The other barrier to finding a workforce is skilled labor – industrial sewing machine skills are not commonly taught in schools, and many of the workers interested in manufacturing jobs are refugees or immigrants. In Minnesota, manufacturers have invested in an education program that teaches both high schoolers and adult learners the skills they need to get a job in this industry. Upon graduating from the program, workers can expect to make between $9-$17 per hour.

Teaching industrial sewing in high schools may sound archaic, but students learning trades and skills is another effort that’s garnered attention lately. Students having the opportunity to learn a skill they can put directly to good use is not a bad thing, as long as they learn those skills in industries that might stick around the states for a while.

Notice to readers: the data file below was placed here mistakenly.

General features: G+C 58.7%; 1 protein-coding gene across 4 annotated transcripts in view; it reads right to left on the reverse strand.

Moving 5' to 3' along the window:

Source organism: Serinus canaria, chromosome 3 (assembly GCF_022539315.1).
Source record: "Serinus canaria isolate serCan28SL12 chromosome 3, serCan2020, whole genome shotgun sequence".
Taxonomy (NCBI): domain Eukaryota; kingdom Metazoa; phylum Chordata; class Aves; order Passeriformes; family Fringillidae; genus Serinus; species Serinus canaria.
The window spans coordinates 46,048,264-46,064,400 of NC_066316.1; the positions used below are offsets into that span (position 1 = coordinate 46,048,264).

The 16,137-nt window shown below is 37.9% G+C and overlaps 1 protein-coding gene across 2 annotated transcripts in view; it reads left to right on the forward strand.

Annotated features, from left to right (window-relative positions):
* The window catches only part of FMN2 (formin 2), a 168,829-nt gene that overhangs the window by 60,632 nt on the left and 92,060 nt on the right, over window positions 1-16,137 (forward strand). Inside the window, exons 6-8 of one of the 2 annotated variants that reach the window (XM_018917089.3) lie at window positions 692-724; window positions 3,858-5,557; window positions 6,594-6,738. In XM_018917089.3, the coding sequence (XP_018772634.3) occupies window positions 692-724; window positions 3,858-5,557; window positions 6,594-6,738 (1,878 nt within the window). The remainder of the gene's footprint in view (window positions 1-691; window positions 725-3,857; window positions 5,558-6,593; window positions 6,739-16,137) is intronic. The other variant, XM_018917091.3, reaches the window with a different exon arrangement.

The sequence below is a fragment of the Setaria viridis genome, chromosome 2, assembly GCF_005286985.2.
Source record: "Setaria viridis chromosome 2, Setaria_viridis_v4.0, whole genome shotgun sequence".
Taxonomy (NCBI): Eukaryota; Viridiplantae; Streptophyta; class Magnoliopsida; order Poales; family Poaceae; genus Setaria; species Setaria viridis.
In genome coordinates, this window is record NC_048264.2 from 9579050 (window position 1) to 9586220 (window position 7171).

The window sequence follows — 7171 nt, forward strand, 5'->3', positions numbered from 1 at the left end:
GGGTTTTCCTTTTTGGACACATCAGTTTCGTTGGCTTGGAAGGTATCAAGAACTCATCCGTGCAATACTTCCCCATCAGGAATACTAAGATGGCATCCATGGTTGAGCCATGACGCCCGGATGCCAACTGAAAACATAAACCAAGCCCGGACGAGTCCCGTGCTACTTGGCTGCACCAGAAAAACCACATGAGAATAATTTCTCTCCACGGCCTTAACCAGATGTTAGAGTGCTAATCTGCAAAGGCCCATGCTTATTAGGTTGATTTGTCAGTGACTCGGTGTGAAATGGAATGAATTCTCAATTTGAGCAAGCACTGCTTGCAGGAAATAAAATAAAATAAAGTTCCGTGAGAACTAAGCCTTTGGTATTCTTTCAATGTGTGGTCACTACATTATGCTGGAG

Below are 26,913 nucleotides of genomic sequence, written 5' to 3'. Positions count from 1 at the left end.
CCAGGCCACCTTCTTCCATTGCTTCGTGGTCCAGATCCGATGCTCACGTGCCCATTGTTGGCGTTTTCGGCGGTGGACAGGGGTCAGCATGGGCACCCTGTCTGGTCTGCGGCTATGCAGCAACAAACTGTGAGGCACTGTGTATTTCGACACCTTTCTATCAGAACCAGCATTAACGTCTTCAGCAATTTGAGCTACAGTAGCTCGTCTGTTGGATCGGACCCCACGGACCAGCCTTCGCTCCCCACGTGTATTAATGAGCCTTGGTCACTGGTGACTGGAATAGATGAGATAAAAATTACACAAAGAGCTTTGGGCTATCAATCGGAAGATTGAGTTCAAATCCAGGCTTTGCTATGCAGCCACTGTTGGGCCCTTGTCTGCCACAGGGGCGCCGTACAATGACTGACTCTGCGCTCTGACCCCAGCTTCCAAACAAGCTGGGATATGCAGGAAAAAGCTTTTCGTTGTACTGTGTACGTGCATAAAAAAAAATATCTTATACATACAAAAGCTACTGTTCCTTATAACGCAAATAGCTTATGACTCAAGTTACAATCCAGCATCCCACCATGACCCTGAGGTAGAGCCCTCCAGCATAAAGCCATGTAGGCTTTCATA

The potential snag in all of this good news is that American-made products may never going to cost as little as those that are made elsewhere. American-made will be directly at odds with fast-fashion; our economy won’t start producing clothing that is inexpensive enough to be thrown away after five weeks. Our interest in a ‘democratized’ fashion industry will be the barrier that we will truly need to contend with. The social fabric that depends on outfitting ourselves so cheaply will need to be disrupted before clothing that is ‘made in America’ can compete with giant retailers.